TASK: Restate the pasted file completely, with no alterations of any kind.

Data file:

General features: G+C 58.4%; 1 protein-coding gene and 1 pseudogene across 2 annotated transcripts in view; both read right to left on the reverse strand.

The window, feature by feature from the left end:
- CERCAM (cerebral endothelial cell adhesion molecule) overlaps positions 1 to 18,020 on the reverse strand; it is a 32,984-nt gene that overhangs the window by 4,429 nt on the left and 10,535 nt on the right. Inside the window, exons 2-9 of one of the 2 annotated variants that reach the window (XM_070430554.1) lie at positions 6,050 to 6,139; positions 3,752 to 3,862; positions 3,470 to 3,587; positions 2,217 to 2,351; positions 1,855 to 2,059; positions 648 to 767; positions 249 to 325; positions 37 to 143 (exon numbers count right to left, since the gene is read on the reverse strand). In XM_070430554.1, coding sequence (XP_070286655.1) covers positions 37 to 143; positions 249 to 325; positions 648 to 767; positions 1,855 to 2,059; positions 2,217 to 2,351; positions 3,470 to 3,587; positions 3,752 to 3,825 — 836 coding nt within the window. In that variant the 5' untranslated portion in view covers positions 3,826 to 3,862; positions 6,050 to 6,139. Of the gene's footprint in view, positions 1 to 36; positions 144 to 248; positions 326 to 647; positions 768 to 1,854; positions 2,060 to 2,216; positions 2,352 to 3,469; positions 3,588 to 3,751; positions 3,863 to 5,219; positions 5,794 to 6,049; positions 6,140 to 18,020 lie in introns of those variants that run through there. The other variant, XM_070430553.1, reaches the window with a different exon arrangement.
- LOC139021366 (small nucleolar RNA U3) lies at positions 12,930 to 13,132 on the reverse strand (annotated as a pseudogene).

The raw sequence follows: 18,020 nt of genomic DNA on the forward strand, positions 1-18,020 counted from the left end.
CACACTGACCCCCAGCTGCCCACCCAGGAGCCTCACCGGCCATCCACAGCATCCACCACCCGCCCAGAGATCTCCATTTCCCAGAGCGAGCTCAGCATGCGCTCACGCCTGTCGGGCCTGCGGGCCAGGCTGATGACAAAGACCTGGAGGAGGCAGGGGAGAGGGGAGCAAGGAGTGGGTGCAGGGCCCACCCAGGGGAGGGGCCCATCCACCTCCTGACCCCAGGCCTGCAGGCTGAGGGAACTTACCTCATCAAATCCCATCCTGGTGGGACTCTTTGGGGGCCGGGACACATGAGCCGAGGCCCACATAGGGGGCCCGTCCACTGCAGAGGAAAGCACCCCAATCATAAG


General features: G+C 58.4%; 1 protein-coding gene and 1 pseudogene across 2 annotated transcripts in view; both read right to left on the reverse strand.

The window, feature by feature from the left end:
- CERCAM (cerebral endothelial cell adhesion molecule) overlaps positions 1 to 18,020 on the reverse strand; it is a 32,984-nt gene that overhangs the window by 4,429 nt on the left and 10,535 nt on the right. Inside the window, exons 2-9 of one of the 2 annotated variants that reach the window (XM_070430554.1) lie at positions 6,050 to 6,139; positions 3,752 to 3,862; positions 3,470 to 3,587; positions 2,217 to 2,351; positions 1,855 to 2,059; positions 648 to 767; positions 249 to 325; positions 37 to 143 (exon numbers count right to left, since the gene is read on the reverse strand). In XM_070430554.1, coding sequence (XP_070286655.1) covers positions 37 to 143; positions 249 to 325; positions 648 to 767; positions 1,855 to 2,059; positions 2,217 to 2,351; positions 3,470 to 3,587; positions 3,752 to 3,825 — 836 coding nt within the window. In that variant the 5' untranslated portion in view covers positions 3,826 to 3,862; positions 6,050 to 6,139. Of the gene's footprint in view, positions 1 to 36; positions 144 to 248; positions 326 to 647; positions 768 to 1,854; positions 2,060 to 2,216; positions 2,352 to 3,469; positions 3,588 to 3,751; positions 3,863 to 5,219; positions 5,794 to 6,049; positions 6,140 to 18,020 lie in introns of those variants that run through there. The other variant, XM_070430553.1, reaches the window with a different exon arrangement.
- LOC139021366 (small nucleolar RNA U3) lies at positions 12,930 to 13,132 on the reverse strand (annotated as a pseudogene).

The raw sequence follows: 18,020 nt of genomic DNA on the forward strand, positions 1-18,020 counted from the left end.
CACACTGACCCCCAGCTGCCCACCCAGGAGCCTCACCGGCCATCCACAGCATCCACCACCCGCCCAGAGATCTCCATTTCCCAGAGCGAGCTCAGCATGCGCTCACGCCTGTCGGGCCTGCGGGCCAGGCTGATGACAAAGACCTGGAGGAGGCAGGGGAGAGGGGAGCAAGGAGTGGGTGCAGGGCCCACCCAGGGGAGGGGCCCATCCACCTCCTGACCCCAGGCCTGCAGGCTGAGGGAACTTACCTCATCAAATCCCATCCTGGTGGGACTCTTTGGGGGCCGGGACACATGAGCCGAGGCCCACATAGGGGGCCCGTCCACTGCAGAGGAAAGCACCCCAATCATAAG